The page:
Plenty of useful features, big bright picture

 

Make                          Vidikron TGS-XP

Price                            £5400 (includes installation)

System                        CRT, 4:3, PAL/SECAM/NTSC, comp, S-Video, RGB

Size                             240-inches

Contact                       Satvision plc, telephone (0161) 4068066

Popular home cinema model, price includes professional set-up and installation

 

Make                          Vidikron TGS-301

Price                            £5869 (includes installation)

System                        CRT, 4:3, PAL/SECAM/NTSC, comp, S-Video, RGB

Size                             240-inches

Contact                       Satvision plc, telephone (0161) 4068066

Well appointed, ideal for home cinema, price includes set-up and installation

 

WHAT’S AVAILABLE

REAR PROJECTION

 

Make                                     Philips 46P912A        

Price                            £2200

System                        CRT, 16:9 100Hz, TV, NICAM, text Dolby Pro Logic, PAL/SECAM/NTSC, comp & S-Video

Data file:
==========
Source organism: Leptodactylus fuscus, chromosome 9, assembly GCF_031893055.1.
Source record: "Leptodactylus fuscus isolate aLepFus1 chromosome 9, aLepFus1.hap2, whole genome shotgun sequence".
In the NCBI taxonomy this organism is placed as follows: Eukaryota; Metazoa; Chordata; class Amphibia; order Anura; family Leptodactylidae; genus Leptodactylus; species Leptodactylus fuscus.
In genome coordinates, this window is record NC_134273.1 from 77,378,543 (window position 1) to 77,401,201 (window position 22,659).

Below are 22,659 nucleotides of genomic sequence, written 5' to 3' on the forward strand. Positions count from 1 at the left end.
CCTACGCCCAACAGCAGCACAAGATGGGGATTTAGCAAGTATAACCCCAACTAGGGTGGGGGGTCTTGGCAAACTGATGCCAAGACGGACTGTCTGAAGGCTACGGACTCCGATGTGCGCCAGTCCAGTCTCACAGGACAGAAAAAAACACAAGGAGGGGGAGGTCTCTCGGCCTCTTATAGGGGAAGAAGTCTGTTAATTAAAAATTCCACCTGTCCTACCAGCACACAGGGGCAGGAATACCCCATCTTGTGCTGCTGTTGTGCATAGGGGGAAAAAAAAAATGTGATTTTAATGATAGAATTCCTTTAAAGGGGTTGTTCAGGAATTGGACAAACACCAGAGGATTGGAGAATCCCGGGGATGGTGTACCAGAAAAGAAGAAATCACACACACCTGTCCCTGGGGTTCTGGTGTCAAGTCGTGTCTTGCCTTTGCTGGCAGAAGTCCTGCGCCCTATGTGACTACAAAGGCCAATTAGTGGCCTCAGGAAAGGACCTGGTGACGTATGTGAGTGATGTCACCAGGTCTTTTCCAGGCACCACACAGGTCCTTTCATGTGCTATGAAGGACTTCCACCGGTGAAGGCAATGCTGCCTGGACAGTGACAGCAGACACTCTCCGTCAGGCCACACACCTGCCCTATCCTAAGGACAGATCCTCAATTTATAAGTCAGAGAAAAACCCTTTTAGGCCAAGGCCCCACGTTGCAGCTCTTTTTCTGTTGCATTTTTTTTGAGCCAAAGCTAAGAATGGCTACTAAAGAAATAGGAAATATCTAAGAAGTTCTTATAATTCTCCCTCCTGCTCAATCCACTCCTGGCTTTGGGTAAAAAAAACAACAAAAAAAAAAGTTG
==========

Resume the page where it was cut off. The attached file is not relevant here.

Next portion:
Size                             46-inches

Contact                       Philips Consumer Electronics, telephone  0181-689 4444

An old favourite, soon to be discontinued, loads of features and a very attractive price  

 

Make                          Pioneer SD-M1407

Price                            £3600

System                        CRT, 4:3, TV (NICAM), PAL/SECAM/NTSC, comp, S-Video, RGB

Size                             40-inches

Contact                       Pioneer, telephone (01753) 789789

A consistent favourite table-top mode, excellent picture

 

Make                          Pioneer SD-T50W1

Price                            £4000

System                        CRT, 16:9, TV, NICAM, PAL/SECAM/NTSC, comp, S-Video, RGB

Size                             50-inches

Contact                       Pioneer, telephone (01753) 789789

Award winning performance, outstanding picture

 

Make                          Scorpion 46